Optic Nerve Head Volumetry by Optical Coherence Tomography in Papilledema Related to Idiopathic Intracranial Hypertension.Transl Vis Sci Technol. 2020 02 21; 9(3):24.TV
Idiopathic intracranial hypertension (IIH) leads to optic nerve head swelling and optic atrophy if left untreated. We wanted to assess an easy to perform volumetric algorithm to detect and quantify papilledema in comparison to retinal nerve fiber layer (RNFL) analysis using optical coherence tomography (OCT).
Participants with and without IIH underwent visual acuity testing at different contrast levels and static perimetry. Spectralis-OCT measurements comprised standard imaging of the peripapillary RNFL and macular ganglion cell layer (GCL). The optic nerve head volume (ONHV) was determined using the standard segmentation software and the 3.45 mm early treatment diabetic retinopathy study (ETDRS) grid, necessitating manual correction within Bruch membrane opening. Three neuro-ophthalmologists graded fundus images according to the Frisén scale. A mixed linear model (MLM) was used to determine differences between study groups. Sensitivity and specificity was evaluated using the area under the receiver-operating characteristic (ROC).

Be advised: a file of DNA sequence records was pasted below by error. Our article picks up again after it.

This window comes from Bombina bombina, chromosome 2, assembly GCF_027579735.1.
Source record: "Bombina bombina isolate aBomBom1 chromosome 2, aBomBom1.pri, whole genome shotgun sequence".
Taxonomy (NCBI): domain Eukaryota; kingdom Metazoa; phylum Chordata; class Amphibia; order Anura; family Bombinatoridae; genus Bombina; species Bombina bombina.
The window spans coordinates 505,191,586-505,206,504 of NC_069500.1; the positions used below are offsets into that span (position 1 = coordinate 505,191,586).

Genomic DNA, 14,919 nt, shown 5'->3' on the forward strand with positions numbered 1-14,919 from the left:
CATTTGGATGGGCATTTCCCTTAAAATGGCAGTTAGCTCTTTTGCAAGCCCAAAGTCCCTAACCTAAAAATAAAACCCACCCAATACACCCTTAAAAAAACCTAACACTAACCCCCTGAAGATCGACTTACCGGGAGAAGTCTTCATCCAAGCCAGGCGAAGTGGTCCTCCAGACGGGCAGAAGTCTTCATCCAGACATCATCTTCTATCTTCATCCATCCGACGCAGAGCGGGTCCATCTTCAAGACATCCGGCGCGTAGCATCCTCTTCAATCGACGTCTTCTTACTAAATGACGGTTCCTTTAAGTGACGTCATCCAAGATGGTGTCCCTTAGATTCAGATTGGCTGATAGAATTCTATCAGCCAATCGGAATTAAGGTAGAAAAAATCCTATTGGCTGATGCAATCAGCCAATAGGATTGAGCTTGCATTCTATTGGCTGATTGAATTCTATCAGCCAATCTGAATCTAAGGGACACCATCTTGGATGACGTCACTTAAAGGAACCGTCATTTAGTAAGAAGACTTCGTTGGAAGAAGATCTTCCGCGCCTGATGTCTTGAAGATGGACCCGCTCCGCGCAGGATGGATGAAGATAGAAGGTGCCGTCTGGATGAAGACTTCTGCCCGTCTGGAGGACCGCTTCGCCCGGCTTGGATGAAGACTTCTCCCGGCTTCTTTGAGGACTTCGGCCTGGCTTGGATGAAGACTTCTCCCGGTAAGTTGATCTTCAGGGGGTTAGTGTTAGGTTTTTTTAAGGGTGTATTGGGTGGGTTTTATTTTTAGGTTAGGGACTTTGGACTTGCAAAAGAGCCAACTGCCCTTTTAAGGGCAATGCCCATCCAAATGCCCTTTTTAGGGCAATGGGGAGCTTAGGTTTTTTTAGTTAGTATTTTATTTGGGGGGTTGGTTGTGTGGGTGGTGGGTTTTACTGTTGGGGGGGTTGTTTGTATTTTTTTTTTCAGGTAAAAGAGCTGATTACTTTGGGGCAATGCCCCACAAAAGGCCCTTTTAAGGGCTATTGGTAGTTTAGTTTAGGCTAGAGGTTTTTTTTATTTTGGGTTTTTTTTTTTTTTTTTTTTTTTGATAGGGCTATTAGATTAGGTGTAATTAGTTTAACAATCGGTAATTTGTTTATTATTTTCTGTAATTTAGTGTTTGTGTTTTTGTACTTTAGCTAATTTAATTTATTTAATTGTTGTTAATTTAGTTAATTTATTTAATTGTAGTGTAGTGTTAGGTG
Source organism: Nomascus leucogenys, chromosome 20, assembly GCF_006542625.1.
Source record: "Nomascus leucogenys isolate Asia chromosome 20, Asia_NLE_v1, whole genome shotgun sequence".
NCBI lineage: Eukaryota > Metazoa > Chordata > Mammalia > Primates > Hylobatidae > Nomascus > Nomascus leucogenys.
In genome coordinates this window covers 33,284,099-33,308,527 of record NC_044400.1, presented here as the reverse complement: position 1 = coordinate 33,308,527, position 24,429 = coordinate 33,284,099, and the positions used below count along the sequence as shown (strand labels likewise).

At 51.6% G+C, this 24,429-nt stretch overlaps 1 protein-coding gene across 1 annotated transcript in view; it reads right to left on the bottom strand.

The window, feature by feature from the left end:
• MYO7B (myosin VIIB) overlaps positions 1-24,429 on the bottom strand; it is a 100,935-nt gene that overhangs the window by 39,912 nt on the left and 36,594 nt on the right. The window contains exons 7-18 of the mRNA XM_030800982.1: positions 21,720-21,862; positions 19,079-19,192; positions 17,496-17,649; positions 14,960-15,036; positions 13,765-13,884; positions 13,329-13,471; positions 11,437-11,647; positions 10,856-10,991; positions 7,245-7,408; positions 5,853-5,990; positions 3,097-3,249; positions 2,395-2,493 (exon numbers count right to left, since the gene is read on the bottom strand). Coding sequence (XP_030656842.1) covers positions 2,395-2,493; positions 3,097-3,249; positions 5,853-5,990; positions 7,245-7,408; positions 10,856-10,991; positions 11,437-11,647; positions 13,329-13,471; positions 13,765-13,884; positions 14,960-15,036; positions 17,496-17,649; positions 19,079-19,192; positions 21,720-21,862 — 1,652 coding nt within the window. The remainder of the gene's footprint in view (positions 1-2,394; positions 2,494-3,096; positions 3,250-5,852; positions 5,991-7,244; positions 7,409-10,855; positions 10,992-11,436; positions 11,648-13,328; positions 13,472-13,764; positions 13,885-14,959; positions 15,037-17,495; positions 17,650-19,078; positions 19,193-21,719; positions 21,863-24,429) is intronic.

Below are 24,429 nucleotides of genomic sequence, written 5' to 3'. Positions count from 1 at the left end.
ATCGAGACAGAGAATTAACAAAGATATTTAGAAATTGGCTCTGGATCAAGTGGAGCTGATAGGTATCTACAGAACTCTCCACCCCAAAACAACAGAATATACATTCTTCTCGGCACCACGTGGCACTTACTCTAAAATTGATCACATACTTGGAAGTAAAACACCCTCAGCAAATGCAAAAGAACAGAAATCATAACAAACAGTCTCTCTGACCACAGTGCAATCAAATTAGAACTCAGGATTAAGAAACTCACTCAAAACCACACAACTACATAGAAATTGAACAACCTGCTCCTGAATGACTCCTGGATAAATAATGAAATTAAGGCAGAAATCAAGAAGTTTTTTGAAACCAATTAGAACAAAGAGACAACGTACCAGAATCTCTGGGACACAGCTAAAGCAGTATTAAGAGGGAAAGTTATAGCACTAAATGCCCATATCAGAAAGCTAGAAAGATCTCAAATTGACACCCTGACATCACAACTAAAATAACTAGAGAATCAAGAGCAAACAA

Twenty-one patients with IIH had an increased ONHV of 6.46 ± 2.36 mm3 as compared to 25 controls with 3.20 ± 0.25 mm3 (P < 0.001). The ONHV cutoff distinguishing IIH from controls was 3.97 mm3 (i.e. no patient with IIH had an ONHV below and no healthy individual above this value). The area under the curve (AUC) for ONHV was 0.99 and for the RNFL at 3.5 mm 0.90. The Frisén scale grading correlated higher with the ONHV (r = 0.90) than with the RNFL thickness (r = 0.68). ONHV measurements were highly reproducible in both groups (coefficient of variation <0.01%).
OCT-based volumetry of the optic nerve head discriminates very accurately between individuals with and without IIH. It may serve as a useful adjunct to the rating with the subjective and ordinal Frisén scale.
A simple OCT protocol run on the proprietary software of a commercial OCT device can reliably discriminate between normal optic nerve heads or pseudo-papilledema and true papilledema while being highly reproducible. Our normative data and OCT preset may be used in further clinical studies.